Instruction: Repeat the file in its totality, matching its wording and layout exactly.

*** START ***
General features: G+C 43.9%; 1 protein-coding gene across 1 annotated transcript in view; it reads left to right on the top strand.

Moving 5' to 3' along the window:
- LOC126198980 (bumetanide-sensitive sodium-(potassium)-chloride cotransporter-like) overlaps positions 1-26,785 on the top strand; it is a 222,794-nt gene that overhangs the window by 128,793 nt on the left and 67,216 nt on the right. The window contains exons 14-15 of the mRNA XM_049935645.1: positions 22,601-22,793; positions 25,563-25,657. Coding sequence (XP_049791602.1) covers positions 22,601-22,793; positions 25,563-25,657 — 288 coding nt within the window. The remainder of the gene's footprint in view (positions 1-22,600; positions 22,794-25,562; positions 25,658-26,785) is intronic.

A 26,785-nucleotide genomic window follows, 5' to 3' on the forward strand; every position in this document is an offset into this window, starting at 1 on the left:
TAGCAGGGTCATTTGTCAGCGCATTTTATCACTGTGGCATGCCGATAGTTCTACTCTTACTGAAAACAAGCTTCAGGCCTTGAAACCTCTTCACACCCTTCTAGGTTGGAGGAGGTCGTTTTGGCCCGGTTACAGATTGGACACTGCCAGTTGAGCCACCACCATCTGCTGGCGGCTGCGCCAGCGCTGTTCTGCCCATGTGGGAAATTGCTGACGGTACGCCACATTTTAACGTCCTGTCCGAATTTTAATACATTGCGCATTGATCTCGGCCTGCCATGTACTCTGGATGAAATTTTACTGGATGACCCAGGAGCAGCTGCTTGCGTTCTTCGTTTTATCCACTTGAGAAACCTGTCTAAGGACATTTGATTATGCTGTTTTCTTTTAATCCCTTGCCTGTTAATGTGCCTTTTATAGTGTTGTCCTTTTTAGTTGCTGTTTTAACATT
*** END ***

General features: G+C 43.9%; 1 protein-coding gene across 1 annotated transcript in view; it reads left to right on the top strand.

Moving 5' to 3' along the window:
- LOC126198980 (bumetanide-sensitive sodium-(potassium)-chloride cotransporter-like) overlaps positions 1-26,785 on the top strand; it is a 222,794-nt gene that overhangs the window by 128,793 nt on the left and 67,216 nt on the right. The window contains exons 14-15 of the mRNA XM_049935645.1: positions 22,601-22,793; positions 25,563-25,657. Coding sequence (XP_049791602.1) covers positions 22,601-22,793; positions 25,563-25,657 — 288 coding nt within the window. The remainder of the gene's footprint in view (positions 1-22,600; positions 22,794-25,562; positions 25,658-26,785) is intronic.

A 26,785-nucleotide genomic window follows, 5' to 3' on the forward strand; every position in this document is an offset into this window, starting at 1 on the left:
TAGCAGGGTCATTTGTCAGCGCATTTTATCACTGTGGCATGCCGATAGTTCTACTCTTACTGAAAACAAGCTTCAGGCCTTGAAACCTCTTCACACCCTTCTAGGTTGGAGGAGGTCGTTTTGGCCCGGTTACAGATTGGACACTGCCAGTTGAGCCACCACCATCTGCTGGCGGCTGCGCCAGCGCTGTTCTGCCCATGTGGGAAATTGCTGACGGTACGCCACATTTTAACGTCCTGTCCGAATTTTAATACATTGCGCATTGATCTCGGCCTGCCATGTACTCTGGATGAAATTTTACTGGATGACCCAGGAGCAGCTGCTTGCGTTCTTCGTTTTATCCACTTGAGAAACCTGTCTAAGGACATTTGATTATGCTGTTTTCTTTTAATCCCTTGCCTGTTAATGTGCCTTTTATAGTGTTGTCCTTTTTAGTTGCTGTTTTAACATT